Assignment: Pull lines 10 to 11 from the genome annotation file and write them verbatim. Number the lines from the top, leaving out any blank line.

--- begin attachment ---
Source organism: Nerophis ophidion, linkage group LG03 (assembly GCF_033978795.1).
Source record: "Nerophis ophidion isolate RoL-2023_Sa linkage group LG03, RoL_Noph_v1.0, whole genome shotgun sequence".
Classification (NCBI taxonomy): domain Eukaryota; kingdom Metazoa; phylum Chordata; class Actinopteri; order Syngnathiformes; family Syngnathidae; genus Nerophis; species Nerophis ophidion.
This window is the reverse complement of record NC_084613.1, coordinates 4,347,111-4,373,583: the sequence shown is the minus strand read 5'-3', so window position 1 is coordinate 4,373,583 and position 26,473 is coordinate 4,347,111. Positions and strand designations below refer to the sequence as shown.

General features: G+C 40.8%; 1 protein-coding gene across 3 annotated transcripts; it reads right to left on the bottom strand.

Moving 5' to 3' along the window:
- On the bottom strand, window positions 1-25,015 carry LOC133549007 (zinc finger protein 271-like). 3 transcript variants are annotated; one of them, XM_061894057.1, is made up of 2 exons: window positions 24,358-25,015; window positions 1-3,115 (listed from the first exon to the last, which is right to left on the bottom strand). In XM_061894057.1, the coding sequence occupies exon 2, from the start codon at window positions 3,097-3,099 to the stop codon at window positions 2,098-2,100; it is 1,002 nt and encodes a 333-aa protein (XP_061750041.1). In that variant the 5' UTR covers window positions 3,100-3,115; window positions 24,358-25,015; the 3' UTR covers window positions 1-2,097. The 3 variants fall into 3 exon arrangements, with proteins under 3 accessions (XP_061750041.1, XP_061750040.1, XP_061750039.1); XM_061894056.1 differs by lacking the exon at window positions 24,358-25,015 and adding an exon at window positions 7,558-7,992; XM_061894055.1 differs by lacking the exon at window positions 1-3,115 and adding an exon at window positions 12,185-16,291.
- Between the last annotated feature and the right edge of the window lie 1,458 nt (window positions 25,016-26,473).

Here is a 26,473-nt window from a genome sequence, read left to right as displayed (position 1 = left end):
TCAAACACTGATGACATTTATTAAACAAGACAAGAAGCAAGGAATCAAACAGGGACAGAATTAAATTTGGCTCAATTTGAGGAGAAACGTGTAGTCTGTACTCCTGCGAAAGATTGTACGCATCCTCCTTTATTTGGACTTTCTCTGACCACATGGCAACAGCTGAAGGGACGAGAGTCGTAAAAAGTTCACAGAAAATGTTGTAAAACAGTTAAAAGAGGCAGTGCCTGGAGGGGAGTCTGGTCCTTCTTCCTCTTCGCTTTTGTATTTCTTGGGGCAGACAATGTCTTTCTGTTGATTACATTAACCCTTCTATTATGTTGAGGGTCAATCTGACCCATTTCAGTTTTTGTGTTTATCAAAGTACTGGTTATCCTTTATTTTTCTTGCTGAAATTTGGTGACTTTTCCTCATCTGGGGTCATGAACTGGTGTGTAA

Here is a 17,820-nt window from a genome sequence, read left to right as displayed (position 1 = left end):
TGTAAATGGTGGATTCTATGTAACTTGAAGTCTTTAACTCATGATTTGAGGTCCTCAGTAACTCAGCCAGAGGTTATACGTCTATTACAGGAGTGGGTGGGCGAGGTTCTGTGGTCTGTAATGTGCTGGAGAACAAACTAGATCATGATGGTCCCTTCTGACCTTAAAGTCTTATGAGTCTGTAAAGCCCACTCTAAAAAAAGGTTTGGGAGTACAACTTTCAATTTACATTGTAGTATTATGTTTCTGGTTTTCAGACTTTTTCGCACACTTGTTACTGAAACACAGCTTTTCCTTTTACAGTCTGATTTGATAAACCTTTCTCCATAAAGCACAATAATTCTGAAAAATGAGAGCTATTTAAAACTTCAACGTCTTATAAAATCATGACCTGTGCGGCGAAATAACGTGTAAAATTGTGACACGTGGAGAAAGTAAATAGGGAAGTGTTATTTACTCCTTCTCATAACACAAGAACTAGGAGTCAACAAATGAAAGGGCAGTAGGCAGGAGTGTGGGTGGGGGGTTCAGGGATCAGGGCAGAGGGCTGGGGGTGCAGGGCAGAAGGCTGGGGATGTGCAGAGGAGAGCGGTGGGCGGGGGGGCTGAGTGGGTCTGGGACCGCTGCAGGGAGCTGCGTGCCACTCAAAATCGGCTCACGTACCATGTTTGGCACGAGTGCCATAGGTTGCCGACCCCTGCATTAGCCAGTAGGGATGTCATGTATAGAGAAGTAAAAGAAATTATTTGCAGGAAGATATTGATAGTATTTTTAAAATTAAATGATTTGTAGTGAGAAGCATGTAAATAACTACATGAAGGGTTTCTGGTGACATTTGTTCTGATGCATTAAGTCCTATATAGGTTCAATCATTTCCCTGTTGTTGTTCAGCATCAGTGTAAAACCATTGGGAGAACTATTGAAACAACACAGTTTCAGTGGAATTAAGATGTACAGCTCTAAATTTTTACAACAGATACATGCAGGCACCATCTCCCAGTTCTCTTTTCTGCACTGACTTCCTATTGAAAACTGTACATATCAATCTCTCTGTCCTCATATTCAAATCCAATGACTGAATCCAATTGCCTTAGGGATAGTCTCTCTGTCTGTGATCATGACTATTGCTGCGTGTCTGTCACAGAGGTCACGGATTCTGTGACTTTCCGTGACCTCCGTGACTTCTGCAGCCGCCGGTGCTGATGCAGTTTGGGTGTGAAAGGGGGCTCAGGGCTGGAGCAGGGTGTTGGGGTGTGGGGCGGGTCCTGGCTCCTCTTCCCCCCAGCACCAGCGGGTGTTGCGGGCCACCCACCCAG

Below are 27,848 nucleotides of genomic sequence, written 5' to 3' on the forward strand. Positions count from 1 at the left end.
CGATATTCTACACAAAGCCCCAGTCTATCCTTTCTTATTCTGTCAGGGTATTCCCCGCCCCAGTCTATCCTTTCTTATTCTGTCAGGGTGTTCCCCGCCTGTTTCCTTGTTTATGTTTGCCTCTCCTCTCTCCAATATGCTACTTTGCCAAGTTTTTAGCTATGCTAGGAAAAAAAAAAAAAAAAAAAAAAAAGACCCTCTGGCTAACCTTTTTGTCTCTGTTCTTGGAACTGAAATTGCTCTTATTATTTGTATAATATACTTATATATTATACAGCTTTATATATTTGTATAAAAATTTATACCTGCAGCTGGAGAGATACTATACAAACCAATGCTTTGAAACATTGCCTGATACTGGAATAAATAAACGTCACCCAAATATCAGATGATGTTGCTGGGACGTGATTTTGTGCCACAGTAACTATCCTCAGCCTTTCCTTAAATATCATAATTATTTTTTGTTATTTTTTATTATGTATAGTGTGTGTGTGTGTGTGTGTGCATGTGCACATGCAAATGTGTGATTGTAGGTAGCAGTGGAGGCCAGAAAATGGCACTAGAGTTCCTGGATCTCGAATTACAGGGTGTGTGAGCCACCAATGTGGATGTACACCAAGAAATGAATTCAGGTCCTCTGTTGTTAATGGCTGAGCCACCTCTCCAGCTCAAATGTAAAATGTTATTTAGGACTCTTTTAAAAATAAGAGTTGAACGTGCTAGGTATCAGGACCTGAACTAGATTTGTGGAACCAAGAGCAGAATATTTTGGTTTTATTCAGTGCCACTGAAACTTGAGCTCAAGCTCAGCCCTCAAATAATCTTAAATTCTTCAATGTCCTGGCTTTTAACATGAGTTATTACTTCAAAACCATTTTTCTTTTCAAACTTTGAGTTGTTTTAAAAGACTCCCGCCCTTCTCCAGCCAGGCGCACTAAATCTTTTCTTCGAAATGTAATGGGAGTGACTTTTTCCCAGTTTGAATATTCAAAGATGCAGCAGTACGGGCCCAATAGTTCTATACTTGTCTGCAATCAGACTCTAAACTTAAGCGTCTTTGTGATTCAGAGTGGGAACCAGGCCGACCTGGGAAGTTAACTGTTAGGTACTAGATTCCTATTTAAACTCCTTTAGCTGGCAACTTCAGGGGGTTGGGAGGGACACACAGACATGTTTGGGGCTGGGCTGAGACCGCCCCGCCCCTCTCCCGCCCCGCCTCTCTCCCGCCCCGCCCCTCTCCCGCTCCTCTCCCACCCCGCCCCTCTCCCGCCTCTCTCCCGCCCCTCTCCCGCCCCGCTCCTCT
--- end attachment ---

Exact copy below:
TCAAACACTGATGACATTTATTAAACAAGACAAGAAGCAAGGAATCAAACAGGGACAGAATTAAATTTGGCTCAATTTGAGGAGAAACGTGTAGTCTGTACTCCTGCGAAAGATTGTACGCATCCTCCTTTATTTGGACTTTCTCTGACCACATGGCAACAGCTGAAGGGACGAGAGTCGTAAAAAGTTCACAGAAAATGTTGTAAAACAGTTAAAAGAGGCAGTGCCTGGAGGGGAGTCTGGTCCTTCTTCCTCTTCGCTTTTGTATTTCTTGGGGCAGACAATGTCTTTCTGTTGATTACATTAACCCTTCTATTATGTTGAGGGTCAATCTGACCCATTTCAGTTTTTGTGTTTATCAAAGTACTGGTTATCCTTTATTTTTCTTGCTGAAATTTGGTGACTTTTCCTCATCTGGGGTCATGAACTGGTGTGTAA

Here is a 17,820-nt window from a genome sequence, read left to right as displayed (position 1 = left end):